Native American-Owned Businesses, Dick Cavett, African-American History, More: Monday ResearchBuzz, January 13, 2020


Arizona Public Media: New online tool points consumers Native American-owned businesses. “RezRising is meant to be a sort of Yelp for Native American-owned businesses. It’s geared both for members of Native communities who want to keep their business on the reservation and for other types of consumers.” The site lists over 500 businesses across the southwestern United States.

New-to-me, from Open Culture: How Dick Cavett Brought Sophistication to Late Night Talk Shows: Watch 270 Classic Interviews Online. “Just as the avuncular presence of Ed Sullivan helped ease middle America into accepting Elvis Presley and The Beatles, the aw-shucks midwestern charm of Dick Cavett made Woodstock hippies seem downright cuddly when he had Jefferson Airplane, David Crosby, and Joni Mitchell on just after the legendary music festival in 1969. He had a way of making everyone around him comfortable enough to reveal just a little more than they might otherwise.”

Sightlines: Years of ‘In Black America’ Radio Series Digitized, Made Public. “Covering a breathtaking swath of the African American experience — education, style, economics, social issues, sports, families, culture, literature, science and politics — ‘In Black America’ has featured interviews with luminaries including writer and photographer Gordon Parks, Sr.; dance pioneer and choreographer Alvin Ailey; the Rev. Jesse Jackson; architect John S. Chase, the first black architect licensed in Texas; poet Nikki Giovanni; and author Maya Angelou.”

Courier Journal: Who did Matt Bevin pardon and why? Look up his Kentucky pardons on our exclusive database. “Gov. Matt Bevin issued 254 pardons between his loss to Andy Beshear on Election Day and the end of his term…. Those 254 pardons are among the more than 670 pardons and commutations Bevin issued during his final two months in office. The Courier Journal is working to provide details from each pardon order filed with the Secretary of State’s office.”


Creative Commons: Introducing the CC Search Browser Extension. “With the CC Search Browser Extension, users can now search for CC-licensed images, download them, and attribute the owner/creator without needing to head over to Flickr, Behance, Rawpixel or any other source of CC-licensed content.”

FamilySearch Blog: What’s Coming to FamilySearch in 2020. “With each new year, FamilySearch has goals for improving your experience and helping people around the world discover and connect with their families. So what’s new on FamilySearch in 2020? Here’s your sneak peek! This year, FamilySearch will expand its reach by adding more languages and more social capabilities. Some key experiences such as the Family Tree and Memories will also have new and improved functionality.”


ProPublica: How to File Your State and Federal Taxes for Free in 2020. “TurboTax and other tax prep services advertised themselves as ‘free,’ but we found several ways that they tricked people into paying. Here’s our guide to preparing and filing your taxes without falling into a trap.”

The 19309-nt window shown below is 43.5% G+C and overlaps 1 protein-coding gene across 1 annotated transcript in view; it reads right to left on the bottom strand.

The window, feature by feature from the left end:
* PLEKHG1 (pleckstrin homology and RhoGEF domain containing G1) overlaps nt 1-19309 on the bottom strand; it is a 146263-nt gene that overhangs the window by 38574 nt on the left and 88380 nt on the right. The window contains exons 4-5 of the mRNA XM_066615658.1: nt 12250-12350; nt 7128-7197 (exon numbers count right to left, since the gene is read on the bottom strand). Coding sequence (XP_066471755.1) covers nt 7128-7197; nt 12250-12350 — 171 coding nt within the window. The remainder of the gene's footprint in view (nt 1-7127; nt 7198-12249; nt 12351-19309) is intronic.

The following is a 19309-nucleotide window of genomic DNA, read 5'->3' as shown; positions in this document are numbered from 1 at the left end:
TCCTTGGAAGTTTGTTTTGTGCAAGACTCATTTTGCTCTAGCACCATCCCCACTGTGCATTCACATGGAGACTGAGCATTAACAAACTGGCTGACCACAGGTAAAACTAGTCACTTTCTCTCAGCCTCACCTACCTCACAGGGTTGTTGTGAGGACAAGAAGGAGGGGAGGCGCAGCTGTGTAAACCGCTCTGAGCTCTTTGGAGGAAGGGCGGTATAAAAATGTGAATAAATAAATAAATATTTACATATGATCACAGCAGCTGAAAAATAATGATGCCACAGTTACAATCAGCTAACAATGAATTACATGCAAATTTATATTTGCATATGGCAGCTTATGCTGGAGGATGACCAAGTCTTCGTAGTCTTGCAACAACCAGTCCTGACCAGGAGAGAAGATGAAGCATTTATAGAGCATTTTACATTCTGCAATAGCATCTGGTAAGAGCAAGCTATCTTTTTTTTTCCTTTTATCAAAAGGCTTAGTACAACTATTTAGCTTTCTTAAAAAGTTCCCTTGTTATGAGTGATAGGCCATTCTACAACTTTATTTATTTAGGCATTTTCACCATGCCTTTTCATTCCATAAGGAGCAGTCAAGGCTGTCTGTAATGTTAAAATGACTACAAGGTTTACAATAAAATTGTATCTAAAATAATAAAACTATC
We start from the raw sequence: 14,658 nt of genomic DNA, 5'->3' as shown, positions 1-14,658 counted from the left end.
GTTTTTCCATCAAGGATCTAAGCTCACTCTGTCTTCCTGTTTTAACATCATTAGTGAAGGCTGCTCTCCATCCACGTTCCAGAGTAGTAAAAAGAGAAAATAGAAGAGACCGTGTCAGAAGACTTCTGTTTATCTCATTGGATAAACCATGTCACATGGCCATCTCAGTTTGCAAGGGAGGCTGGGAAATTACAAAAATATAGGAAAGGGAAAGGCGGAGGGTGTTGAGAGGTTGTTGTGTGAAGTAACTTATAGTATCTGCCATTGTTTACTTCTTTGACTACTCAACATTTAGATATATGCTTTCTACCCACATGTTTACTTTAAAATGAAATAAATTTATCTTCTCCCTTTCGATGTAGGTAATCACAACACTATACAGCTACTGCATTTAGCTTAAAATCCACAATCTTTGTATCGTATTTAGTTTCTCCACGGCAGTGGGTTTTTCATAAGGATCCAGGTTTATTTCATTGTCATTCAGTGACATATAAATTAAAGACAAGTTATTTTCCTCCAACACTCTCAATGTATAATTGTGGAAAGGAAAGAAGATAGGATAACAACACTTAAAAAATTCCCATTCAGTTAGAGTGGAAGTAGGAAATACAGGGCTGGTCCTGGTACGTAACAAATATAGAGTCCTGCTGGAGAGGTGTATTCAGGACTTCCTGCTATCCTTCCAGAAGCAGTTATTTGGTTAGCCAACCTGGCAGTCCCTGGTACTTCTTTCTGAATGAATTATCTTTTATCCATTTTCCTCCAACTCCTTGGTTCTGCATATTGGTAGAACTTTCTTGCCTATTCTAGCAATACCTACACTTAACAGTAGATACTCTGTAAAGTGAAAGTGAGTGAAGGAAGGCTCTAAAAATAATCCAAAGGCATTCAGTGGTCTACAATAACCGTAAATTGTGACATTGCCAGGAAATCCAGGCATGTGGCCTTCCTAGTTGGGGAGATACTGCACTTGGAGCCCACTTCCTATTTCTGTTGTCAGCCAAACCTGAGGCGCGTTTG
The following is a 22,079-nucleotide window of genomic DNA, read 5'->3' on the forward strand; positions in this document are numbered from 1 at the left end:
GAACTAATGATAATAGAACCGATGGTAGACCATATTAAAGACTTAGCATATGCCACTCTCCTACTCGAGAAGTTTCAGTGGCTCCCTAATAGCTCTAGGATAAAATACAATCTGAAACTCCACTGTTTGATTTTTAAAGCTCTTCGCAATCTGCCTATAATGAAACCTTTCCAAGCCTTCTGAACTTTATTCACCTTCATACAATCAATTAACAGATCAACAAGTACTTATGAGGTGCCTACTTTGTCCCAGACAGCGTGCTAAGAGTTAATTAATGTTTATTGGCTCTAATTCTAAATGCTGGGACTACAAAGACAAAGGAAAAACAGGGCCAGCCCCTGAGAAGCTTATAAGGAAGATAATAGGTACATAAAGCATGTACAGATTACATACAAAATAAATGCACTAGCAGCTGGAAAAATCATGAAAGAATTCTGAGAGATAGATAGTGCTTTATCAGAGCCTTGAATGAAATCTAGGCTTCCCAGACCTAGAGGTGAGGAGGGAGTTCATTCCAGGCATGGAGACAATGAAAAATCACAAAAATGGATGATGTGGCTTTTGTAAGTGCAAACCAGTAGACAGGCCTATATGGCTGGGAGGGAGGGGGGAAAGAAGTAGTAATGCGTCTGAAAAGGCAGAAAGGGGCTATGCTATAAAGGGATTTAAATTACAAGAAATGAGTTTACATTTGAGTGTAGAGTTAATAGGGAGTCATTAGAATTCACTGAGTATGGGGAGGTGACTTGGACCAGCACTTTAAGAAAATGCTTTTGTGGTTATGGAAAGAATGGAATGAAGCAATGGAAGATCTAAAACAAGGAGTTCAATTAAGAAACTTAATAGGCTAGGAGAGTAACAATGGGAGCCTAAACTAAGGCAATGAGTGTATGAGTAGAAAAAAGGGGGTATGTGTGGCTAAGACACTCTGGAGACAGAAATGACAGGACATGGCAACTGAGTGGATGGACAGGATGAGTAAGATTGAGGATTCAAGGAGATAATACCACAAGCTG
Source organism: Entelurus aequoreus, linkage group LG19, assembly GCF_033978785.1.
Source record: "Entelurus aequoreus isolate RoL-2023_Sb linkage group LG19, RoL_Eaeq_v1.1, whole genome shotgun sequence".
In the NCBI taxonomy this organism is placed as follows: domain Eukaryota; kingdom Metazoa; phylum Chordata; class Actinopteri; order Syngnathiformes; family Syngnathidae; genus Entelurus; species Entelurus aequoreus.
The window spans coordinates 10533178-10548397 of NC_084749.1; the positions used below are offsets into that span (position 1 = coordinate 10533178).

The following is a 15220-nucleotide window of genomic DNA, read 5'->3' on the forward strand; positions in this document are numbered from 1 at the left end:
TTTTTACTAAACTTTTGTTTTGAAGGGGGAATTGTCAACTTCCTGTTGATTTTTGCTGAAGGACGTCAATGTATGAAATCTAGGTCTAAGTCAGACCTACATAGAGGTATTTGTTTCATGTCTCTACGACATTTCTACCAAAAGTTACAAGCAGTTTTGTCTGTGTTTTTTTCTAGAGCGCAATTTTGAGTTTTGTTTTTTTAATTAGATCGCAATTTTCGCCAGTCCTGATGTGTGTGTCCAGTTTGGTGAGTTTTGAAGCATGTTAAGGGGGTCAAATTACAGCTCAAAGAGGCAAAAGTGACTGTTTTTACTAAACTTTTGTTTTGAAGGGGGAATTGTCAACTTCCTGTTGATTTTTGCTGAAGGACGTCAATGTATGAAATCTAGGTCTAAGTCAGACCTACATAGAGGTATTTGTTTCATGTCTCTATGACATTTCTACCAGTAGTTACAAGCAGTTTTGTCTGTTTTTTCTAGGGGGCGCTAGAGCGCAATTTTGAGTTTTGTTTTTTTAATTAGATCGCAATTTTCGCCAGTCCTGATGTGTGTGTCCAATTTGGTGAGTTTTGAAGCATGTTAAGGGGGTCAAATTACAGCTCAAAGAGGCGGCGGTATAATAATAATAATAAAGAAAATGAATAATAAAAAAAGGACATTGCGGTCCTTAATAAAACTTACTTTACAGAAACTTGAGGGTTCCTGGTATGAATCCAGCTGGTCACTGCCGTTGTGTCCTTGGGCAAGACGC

MSN News: Federal database of addiction treatment providers outdated, study finds. “There’s a rallying cry heard often in the battle against opioid addiction: People with opioid use disorder need immediate access to treatment, particularly the medications that stop cravings and prevent overdoses. But a study published this week in the Journal of Psychiatric Practice found that one avenue to addiction treatment — a federal database of clinicians who prescribe buprenorphine, a key antiaddiction medication — is rife with inaccuracies and unlikely to connect patients with care.”

History News Network: British National Archives to trial 12-document limit per day for visitors, as academics warn research could be affected. “The National Archives have provoked outcry from academics by announcing a new trial restricting readers to 12 documents a day, despite concerns it may add ‘huge expense’ to research.”


Techdirt: Appeals Court Makes The Right Call Regarding Non-Commercial Creative Commons Licenses. “We’ve pointed out for years that there’s always been some level of confusion about the boundaries of the ‘non-commercial’ tag on a Creative Commons license. There are lots of things that are kind of fuzzy about it. Does it mean you just can’t sell the work? Or does it mean you can’t even use it on a website if that website has ads on it?”


The Brookings Institution: Twitter’s ban on political advertisements hurts our democracy. “Even if social media companies could successfully define electioneering advertisements, the benefits of such a policy are unclear. Rather than being a well-thought policy, the decision seems to be a knee-jerk reaction to the criticisms about the role of the social media in politics.”

The Atlantic: Bots Are Destroying Political Discourse As We Know It. “Presidential-campaign season is officially, officially, upon us now, which means it’s time to confront the weird and insidious ways in which technology is warping politics. One of the biggest threats on the horizon: Artificial personas are coming, and they’re poised to take over political debate. The risk arises from two separate threads coming together: artificial-intelligence-driven text generation and social-media chatbots. These computer-generated ‘people’ will drown out actual human discussions on the internet.” Good morning, Internet…

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